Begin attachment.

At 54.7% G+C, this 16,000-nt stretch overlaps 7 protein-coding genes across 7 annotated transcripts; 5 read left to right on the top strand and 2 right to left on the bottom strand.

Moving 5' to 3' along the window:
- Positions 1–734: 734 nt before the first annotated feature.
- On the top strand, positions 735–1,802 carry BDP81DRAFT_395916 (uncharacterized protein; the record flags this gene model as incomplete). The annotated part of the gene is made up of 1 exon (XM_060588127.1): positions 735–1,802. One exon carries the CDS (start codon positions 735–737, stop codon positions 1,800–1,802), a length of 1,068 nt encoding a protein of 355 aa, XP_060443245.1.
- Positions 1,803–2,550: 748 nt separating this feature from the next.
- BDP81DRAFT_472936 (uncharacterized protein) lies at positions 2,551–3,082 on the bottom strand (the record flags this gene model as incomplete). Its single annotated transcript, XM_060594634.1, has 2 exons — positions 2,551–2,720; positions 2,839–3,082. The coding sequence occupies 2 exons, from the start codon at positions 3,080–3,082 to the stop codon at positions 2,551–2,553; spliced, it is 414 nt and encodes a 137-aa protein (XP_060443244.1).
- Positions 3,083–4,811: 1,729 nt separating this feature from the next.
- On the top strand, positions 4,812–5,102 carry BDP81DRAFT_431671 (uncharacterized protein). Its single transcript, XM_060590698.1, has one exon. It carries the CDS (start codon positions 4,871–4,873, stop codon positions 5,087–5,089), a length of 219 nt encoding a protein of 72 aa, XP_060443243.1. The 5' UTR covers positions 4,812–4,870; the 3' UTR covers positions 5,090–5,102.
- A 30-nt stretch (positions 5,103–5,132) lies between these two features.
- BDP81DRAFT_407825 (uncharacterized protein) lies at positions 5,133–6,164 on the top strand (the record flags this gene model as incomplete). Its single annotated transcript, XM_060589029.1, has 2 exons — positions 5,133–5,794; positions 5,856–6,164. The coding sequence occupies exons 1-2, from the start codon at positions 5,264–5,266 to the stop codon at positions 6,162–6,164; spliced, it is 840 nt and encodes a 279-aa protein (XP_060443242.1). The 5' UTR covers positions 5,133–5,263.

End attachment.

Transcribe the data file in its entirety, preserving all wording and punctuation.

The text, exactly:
At 54.7% G+C, this 16,000-nt stretch overlaps 7 protein-coding genes across 7 annotated transcripts; 5 read left to right on the top strand and 2 right to left on the bottom strand.

Moving 5' to 3' along the window:
- Positions 1–734: 734 nt before the first annotated feature.
- On the top strand, positions 735–1,802 carry BDP81DRAFT_395916 (uncharacterized protein; the record flags this gene model as incomplete). The annotated part of the gene is made up of 1 exon (XM_060588127.1): positions 735–1,802. One exon carries the CDS (start codon positions 735–737, stop codon positions 1,800–1,802), a length of 1,068 nt encoding a protein of 355 aa, XP_060443245.1.
- Positions 1,803–2,550: 748 nt separating this feature from the next.
- BDP81DRAFT_472936 (uncharacterized protein) lies at positions 2,551–3,082 on the bottom strand (the record flags this gene model as incomplete). Its single annotated transcript, XM_060594634.1, has 2 exons — positions 2,551–2,720; positions 2,839–3,082. The coding sequence occupies 2 exons, from the start codon at positions 3,080–3,082 to the stop codon at positions 2,551–2,553; spliced, it is 414 nt and encodes a 137-aa protein (XP_060443244.1).
- Positions 3,083–4,811: 1,729 nt separating this feature from the next.
- On the top strand, positions 4,812–5,102 carry BDP81DRAFT_431671 (uncharacterized protein). Its single transcript, XM_060590698.1, has one exon. It carries the CDS (start codon positions 4,871–4,873, stop codon positions 5,087–5,089), a length of 219 nt encoding a protein of 72 aa, XP_060443243.1. The 5' UTR covers positions 4,812–4,870; the 3' UTR covers positions 5,090–5,102.
- A 30-nt stretch (positions 5,103–5,132) lies between these two features.
- BDP81DRAFT_407825 (uncharacterized protein) lies at positions 5,133–6,164 on the top strand (the record flags this gene model as incomplete). Its single annotated transcript, XM_060589029.1, has 2 exons — positions 5,133–5,794; positions 5,856–6,164. The coding sequence occupies exons 1-2, from the start codon at positions 5,264–5,266 to the stop codon at positions 6,162–6,164; spliced, it is 840 nt and encodes a 279-aa protein (XP_060443242.1). The 5' UTR covers positions 5,133–5,263.